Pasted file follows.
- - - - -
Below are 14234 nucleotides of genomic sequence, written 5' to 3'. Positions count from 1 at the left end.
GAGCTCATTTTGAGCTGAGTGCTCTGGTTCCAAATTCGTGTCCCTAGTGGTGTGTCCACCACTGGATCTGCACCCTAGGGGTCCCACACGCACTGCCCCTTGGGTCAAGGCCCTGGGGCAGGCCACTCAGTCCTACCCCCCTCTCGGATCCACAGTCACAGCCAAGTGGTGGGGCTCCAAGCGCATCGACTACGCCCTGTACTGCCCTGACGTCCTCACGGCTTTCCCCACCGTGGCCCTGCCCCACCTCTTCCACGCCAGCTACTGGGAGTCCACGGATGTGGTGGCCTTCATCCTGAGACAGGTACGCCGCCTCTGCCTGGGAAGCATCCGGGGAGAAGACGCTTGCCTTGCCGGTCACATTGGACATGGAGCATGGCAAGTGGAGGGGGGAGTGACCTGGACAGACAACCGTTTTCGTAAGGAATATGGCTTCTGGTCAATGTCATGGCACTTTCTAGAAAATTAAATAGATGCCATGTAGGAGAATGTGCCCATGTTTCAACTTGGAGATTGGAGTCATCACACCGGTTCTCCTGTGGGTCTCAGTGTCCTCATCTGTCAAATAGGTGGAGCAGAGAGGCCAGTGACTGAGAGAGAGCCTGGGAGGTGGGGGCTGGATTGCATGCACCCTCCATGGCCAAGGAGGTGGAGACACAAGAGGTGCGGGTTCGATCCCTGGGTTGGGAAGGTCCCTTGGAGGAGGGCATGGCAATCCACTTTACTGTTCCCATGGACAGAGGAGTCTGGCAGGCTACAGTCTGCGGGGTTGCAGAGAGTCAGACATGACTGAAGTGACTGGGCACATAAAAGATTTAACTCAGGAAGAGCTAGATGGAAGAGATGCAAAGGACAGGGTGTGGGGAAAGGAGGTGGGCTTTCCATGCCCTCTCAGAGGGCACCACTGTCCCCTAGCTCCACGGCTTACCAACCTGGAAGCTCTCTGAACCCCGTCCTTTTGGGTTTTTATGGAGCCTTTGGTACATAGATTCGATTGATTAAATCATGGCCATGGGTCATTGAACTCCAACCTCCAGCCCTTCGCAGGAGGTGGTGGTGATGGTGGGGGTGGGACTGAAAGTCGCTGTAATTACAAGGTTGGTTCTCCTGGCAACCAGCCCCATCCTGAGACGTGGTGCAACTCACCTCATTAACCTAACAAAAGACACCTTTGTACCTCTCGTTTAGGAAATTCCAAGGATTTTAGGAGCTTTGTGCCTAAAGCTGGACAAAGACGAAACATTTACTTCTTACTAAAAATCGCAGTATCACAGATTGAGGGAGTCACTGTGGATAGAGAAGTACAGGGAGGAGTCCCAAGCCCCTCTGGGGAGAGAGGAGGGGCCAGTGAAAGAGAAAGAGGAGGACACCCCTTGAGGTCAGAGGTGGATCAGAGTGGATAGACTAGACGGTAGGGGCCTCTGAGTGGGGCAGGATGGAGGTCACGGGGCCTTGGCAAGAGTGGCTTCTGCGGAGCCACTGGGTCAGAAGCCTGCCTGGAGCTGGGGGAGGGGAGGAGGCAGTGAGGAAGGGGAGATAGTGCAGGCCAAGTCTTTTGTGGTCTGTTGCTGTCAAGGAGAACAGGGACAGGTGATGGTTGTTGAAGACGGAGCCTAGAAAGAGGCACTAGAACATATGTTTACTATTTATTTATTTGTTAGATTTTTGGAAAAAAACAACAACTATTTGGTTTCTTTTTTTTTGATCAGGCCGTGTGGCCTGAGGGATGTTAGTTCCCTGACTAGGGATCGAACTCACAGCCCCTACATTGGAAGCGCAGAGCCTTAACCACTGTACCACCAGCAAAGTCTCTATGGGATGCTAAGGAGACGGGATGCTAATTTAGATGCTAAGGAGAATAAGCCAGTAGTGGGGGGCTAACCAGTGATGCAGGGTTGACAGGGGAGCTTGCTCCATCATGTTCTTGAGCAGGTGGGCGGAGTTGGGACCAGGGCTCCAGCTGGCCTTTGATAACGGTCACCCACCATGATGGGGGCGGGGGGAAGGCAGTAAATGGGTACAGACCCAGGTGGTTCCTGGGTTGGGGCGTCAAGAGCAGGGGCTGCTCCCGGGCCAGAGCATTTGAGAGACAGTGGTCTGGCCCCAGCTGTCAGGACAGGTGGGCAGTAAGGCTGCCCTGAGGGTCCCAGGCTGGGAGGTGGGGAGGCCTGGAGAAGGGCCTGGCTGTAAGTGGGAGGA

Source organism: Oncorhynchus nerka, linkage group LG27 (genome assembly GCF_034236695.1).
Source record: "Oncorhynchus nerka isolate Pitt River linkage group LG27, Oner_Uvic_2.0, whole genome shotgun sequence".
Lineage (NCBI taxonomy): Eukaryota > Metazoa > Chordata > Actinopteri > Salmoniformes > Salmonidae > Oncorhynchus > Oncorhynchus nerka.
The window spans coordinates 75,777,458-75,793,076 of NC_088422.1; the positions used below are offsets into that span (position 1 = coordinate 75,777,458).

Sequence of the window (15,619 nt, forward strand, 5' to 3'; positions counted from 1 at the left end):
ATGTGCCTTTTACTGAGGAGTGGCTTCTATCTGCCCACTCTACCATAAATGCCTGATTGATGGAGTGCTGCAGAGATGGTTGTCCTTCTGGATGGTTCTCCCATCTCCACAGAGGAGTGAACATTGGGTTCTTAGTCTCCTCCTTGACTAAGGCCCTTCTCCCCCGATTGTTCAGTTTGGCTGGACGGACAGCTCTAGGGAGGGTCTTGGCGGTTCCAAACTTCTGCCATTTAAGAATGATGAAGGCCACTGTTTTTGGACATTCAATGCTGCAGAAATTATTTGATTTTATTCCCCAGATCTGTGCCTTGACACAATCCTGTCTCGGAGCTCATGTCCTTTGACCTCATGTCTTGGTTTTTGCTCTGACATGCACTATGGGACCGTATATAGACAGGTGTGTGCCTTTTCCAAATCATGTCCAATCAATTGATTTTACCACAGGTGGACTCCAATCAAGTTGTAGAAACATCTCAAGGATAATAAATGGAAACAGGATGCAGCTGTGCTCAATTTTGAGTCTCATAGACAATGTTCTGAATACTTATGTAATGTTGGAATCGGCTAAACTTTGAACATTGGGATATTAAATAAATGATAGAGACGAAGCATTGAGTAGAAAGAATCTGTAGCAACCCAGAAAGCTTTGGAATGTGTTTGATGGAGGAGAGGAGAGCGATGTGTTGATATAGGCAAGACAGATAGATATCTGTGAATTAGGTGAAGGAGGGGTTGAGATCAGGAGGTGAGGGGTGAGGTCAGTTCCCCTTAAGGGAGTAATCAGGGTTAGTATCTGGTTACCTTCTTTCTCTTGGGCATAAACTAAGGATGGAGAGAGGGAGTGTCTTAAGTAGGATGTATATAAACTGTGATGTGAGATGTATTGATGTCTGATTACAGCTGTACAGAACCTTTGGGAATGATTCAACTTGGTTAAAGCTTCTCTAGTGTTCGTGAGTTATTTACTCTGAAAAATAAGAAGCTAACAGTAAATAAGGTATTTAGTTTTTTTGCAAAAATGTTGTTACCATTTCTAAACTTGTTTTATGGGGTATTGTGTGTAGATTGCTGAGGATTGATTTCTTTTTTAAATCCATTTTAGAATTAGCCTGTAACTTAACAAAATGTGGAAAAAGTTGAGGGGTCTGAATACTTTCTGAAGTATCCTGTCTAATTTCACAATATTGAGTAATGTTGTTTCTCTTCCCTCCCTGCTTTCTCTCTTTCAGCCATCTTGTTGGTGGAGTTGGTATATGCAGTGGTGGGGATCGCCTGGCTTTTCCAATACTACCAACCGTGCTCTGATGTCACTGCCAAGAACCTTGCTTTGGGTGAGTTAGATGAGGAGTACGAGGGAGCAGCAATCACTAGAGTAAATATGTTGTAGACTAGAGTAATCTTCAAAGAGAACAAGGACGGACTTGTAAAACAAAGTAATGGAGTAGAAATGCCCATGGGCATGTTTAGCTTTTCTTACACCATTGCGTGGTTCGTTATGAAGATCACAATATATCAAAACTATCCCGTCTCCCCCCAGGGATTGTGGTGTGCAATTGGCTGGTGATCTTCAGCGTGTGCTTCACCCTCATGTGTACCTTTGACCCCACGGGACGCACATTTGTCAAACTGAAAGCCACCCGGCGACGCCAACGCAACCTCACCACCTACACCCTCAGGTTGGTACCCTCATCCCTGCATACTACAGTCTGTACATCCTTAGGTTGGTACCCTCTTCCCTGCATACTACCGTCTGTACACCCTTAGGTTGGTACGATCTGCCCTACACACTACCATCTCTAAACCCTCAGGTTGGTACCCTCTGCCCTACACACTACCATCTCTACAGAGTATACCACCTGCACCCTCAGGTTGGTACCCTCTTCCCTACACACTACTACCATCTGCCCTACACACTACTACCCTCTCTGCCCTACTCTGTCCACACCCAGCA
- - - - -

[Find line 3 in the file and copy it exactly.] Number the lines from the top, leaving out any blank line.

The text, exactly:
Source organism: Oncorhynchus nerka, linkage group LG27 (genome assembly GCF_034236695.1).